Movers and Shakers for April 7

Anna Henderson was appointed general manager for Anchorage Municipal Light and Power. Henderson will take over for current GM Mark Johnston, who has accepted a position in the Lower 48. Henderson has been with the municipality since 2006 and at ML&P in various roles for more than 10 years. She currently serves as the manager for the Regulatory Affairs Division, where she is responsible for overseeing a $60 million annual operating budget and a $10 million to $20 million annual capital budget. Henderson also has experience managing gas supply operations, leading negotiations in purchase and sales agreements, managing federal contracts and leading the development and approval of utility rates for ML&P. She holds a bachelor’s degree in business administration from the University of Alaska Anchorage. Johnston, who has served as the general manager for ML&P since 2015, will leave the utility on April 19. Opera Fairbanks, the nation’s farthest-north professional opera company, hired Carol Wilbur as president. Wilbur has served on the board of directors of the company for several years. Founded in December 2005, Opera Fairbanks has been producing live opera and providing educational experiences to Alaskans since 2007. Wilbur has degrees in education from Michigan State University and metalsmithing and painting from the University of Alaska Fairbanks, where she taught metalsmithing there from 2001-06. She currently maintains a private studio at Well Street Art Co. Her work has appeared in galleries across the state, and she holds several awards for her work in both painting and jewelry. The Alaska Chamber announced that its executive committee has hired Kati Capozzi as president and CEO. Capozzi most recently worked as the campaign manager for Stand for Alaska Vote No on 1, the group that worked to defeat Ballot Measure 1 in November 2018. The Vote No campaign defeated the ballot measure with 62 percent of the statewide vote. Prior to leading Stand for Alaska, Capozzi worked for five years as a communications and project manager for the Resource Development Council for Alaska. She has also worked for the Alaska Oil and Gas Association and the Alaska Chamber in previous capacities. Joseph Dallaire was appointed Fairbanks District Attorney, effective May 1. Dallaire is replacing current Fairbanks District Attorney Gregg Olson, who is retiring after more than 19 years of service with the Criminal Division of the Department of Law. Dallaire, a former law clerk to Fairbanks Superior Court Judge Randy Olsen, joined the Fairbanks District Attorney’s Office as an Assistant District Attorney in 2007. He has prosecuted all types of matters in the Fairbanks District Attorney’s Office, including complex felony matters. Since 2017, he has been the Fairbanks Deputy District Attorney, supervising the office and coordinating with law enforcement agencies and courts in Fairbanks and Utqiagvik (formerly Barrow). Dallaire is also an Alaska Police Standards Council-certified police instructor and has provided legal instruction to law enforcement throughout the state. Dallaire previously served as president of the Farthest North Chapter of the Alaska Peace Officers Association and was named its 2016 Criminal Justice Professional of the Year. He has also previously served the community as a member of the Fairbanks North Star Borough School District Board of Education’s Curriculum Advisory Committee.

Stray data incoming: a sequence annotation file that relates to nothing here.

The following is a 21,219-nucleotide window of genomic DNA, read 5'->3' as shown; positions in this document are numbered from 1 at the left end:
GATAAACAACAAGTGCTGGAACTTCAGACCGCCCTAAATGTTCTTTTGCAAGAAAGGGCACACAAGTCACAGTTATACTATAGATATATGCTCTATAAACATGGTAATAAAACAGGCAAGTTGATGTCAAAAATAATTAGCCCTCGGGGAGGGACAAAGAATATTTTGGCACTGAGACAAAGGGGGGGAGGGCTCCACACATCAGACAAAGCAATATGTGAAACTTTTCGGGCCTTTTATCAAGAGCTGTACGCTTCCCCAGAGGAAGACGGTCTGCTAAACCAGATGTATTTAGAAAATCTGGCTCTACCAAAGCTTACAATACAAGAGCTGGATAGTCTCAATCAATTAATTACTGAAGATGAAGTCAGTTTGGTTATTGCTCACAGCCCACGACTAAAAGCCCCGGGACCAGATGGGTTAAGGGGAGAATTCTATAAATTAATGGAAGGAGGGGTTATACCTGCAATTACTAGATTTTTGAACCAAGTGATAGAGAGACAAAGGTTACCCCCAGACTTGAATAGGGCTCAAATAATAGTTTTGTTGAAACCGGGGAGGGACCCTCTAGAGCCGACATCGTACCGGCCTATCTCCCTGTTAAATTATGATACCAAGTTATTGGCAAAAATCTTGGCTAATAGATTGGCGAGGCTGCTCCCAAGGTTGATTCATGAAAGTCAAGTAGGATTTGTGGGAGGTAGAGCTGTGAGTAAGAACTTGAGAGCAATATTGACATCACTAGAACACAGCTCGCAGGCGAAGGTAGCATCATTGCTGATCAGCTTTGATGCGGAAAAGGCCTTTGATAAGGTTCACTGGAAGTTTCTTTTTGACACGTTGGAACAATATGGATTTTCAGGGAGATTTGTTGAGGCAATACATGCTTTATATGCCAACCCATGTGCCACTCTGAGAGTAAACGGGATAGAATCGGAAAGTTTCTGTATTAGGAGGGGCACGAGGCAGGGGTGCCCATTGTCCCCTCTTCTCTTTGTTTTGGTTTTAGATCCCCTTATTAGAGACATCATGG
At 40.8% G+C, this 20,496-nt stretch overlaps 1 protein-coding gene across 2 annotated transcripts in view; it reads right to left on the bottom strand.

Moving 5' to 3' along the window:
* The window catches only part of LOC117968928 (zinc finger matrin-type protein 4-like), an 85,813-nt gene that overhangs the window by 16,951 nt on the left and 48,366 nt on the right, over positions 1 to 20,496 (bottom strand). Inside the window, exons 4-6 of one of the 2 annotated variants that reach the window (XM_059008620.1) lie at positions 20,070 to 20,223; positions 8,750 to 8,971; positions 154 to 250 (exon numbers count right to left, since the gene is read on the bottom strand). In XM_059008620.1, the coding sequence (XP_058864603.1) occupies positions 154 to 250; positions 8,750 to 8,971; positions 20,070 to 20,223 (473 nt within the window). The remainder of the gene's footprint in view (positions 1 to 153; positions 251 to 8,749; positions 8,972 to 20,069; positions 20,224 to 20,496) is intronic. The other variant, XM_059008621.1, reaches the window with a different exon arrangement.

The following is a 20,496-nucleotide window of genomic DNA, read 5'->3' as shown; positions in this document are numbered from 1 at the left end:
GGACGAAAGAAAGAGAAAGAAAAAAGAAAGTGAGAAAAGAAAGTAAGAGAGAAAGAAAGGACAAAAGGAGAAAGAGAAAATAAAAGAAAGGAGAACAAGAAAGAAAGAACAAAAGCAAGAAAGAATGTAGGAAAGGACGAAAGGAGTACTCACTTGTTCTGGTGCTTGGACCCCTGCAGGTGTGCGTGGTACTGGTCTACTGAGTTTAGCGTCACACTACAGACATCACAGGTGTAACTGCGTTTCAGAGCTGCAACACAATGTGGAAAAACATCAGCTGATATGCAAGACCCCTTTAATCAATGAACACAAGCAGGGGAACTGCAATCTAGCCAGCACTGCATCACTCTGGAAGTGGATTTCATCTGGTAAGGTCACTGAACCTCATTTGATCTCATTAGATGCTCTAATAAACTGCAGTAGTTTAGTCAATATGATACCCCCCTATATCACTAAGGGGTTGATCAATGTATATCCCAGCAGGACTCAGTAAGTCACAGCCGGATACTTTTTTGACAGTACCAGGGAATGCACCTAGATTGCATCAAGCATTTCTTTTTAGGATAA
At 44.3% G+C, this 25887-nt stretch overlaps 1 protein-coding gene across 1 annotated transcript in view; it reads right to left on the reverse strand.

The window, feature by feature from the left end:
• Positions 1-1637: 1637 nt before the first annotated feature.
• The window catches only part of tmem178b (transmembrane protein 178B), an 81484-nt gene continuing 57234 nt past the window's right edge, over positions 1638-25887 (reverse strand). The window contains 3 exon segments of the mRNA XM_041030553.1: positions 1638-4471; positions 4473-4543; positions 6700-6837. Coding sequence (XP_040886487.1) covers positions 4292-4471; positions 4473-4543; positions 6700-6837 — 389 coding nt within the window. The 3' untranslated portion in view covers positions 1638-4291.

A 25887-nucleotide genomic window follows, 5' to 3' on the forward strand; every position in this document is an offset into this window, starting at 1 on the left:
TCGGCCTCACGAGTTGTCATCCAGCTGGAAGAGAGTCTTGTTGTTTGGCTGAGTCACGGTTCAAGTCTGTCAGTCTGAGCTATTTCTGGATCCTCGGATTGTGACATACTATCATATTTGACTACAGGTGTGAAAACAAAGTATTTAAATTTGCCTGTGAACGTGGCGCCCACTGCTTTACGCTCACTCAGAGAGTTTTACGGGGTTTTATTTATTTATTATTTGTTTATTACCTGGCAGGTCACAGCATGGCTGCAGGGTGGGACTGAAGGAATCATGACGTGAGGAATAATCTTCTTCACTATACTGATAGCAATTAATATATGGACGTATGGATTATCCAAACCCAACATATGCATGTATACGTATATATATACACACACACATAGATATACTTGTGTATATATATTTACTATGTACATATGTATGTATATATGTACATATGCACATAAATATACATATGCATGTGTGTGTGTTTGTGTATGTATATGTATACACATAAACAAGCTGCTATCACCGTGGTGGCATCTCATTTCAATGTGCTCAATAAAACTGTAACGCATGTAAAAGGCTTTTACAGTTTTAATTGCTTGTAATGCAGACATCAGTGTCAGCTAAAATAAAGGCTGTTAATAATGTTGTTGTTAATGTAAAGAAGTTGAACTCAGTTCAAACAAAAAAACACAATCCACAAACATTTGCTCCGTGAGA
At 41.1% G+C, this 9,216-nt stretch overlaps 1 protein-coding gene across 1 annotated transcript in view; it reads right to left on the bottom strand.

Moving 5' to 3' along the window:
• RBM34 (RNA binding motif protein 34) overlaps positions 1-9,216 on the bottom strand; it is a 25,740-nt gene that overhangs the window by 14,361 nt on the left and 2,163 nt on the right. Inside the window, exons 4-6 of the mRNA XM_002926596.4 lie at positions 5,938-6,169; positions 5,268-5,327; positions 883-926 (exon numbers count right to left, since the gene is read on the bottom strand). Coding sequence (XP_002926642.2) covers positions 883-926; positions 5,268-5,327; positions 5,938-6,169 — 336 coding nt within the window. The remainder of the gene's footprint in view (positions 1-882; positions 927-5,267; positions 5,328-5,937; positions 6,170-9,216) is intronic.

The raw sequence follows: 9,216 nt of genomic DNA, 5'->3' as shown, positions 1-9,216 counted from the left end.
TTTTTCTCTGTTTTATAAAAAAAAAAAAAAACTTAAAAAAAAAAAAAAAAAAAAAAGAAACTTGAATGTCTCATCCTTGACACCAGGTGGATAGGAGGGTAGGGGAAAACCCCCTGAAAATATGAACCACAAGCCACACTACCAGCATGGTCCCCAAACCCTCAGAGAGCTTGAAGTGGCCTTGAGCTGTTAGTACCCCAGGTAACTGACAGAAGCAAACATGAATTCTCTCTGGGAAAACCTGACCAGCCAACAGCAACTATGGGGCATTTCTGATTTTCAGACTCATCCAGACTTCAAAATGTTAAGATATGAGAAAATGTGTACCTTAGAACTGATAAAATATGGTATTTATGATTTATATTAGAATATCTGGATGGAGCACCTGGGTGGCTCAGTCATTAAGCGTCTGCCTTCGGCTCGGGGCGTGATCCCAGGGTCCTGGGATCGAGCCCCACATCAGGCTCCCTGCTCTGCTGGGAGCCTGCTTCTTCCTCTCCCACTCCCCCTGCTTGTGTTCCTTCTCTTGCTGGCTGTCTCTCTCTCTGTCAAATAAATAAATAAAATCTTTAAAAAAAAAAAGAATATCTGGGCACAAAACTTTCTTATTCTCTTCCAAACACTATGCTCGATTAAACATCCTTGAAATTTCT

FISH FACTOR: Plan to end local fish tax split panned at Senate hearing